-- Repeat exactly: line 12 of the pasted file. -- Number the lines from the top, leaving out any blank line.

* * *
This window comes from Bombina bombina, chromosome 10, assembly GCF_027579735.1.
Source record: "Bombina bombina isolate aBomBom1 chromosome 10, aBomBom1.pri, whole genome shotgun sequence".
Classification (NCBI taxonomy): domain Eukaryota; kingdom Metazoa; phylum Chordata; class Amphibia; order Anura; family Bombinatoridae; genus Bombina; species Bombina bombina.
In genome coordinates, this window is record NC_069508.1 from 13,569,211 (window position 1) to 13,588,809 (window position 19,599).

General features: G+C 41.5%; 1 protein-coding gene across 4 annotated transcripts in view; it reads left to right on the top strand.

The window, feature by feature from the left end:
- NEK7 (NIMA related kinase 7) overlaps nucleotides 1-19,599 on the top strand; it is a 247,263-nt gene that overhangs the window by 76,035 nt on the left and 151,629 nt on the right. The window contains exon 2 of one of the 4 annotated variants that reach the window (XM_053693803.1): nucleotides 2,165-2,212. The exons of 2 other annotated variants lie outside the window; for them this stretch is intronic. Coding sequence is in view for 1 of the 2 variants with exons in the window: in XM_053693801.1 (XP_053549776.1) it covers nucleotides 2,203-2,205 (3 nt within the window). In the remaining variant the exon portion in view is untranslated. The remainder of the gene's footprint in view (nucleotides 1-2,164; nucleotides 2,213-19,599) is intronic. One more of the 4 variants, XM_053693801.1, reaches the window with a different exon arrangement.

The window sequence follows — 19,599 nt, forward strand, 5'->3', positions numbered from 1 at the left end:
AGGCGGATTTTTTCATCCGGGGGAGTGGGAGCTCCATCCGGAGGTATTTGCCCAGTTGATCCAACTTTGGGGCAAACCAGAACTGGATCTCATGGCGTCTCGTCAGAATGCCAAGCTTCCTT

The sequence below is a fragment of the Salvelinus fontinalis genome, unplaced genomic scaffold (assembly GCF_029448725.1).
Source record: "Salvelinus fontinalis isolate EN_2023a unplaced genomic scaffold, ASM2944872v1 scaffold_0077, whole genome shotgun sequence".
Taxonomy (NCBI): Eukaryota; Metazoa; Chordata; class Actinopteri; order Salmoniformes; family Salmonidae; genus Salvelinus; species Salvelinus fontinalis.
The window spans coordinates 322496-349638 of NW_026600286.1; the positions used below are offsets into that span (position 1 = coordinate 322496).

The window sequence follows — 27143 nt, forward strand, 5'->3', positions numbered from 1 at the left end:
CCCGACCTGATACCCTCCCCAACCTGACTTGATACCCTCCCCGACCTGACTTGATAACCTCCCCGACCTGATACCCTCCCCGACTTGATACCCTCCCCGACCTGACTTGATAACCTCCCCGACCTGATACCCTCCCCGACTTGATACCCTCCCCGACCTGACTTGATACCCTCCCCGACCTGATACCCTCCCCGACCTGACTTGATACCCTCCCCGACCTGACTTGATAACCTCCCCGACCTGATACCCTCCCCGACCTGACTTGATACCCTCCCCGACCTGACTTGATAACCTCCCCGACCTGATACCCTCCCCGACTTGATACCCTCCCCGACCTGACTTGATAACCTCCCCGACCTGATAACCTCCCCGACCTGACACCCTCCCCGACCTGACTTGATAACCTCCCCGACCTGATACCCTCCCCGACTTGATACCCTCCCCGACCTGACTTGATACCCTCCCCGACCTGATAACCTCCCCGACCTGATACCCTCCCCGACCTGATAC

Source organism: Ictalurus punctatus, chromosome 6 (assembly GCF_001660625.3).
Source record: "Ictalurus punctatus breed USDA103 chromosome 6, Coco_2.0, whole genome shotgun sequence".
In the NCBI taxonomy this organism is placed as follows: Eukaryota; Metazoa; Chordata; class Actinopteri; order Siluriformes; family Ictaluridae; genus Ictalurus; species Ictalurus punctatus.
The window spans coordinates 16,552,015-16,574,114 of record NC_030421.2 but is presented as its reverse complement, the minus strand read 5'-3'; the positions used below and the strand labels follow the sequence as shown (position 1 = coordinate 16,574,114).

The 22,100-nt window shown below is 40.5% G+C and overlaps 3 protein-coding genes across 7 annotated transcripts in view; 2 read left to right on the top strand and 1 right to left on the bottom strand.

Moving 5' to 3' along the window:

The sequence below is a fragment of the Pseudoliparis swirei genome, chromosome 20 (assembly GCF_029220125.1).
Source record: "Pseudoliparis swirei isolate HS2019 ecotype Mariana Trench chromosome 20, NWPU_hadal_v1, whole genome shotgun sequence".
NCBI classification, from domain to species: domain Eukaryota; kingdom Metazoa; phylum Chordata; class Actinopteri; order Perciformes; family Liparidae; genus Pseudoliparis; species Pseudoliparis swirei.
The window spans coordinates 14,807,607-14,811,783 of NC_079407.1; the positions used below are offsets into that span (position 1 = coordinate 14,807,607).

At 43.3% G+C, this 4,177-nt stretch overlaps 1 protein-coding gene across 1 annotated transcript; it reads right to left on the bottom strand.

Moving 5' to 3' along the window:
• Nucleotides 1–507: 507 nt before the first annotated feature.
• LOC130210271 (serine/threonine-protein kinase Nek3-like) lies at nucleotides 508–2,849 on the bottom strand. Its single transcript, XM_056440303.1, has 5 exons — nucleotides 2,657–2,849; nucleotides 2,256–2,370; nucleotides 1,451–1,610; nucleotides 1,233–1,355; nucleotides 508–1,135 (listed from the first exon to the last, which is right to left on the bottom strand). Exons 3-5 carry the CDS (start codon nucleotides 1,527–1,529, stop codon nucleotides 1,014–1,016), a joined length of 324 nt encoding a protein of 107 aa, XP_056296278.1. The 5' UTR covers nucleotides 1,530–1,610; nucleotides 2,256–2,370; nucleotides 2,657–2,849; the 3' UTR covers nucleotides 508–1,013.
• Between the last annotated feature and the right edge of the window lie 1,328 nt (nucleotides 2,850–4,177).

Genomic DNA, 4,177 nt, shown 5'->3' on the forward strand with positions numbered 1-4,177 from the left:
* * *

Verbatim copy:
Taxonomy (NCBI): Eukaryota; Metazoa; Chordata; class Actinopteri; order Salmoniformes; family Salmonidae; genus Salvelinus; species Salvelinus fontinalis.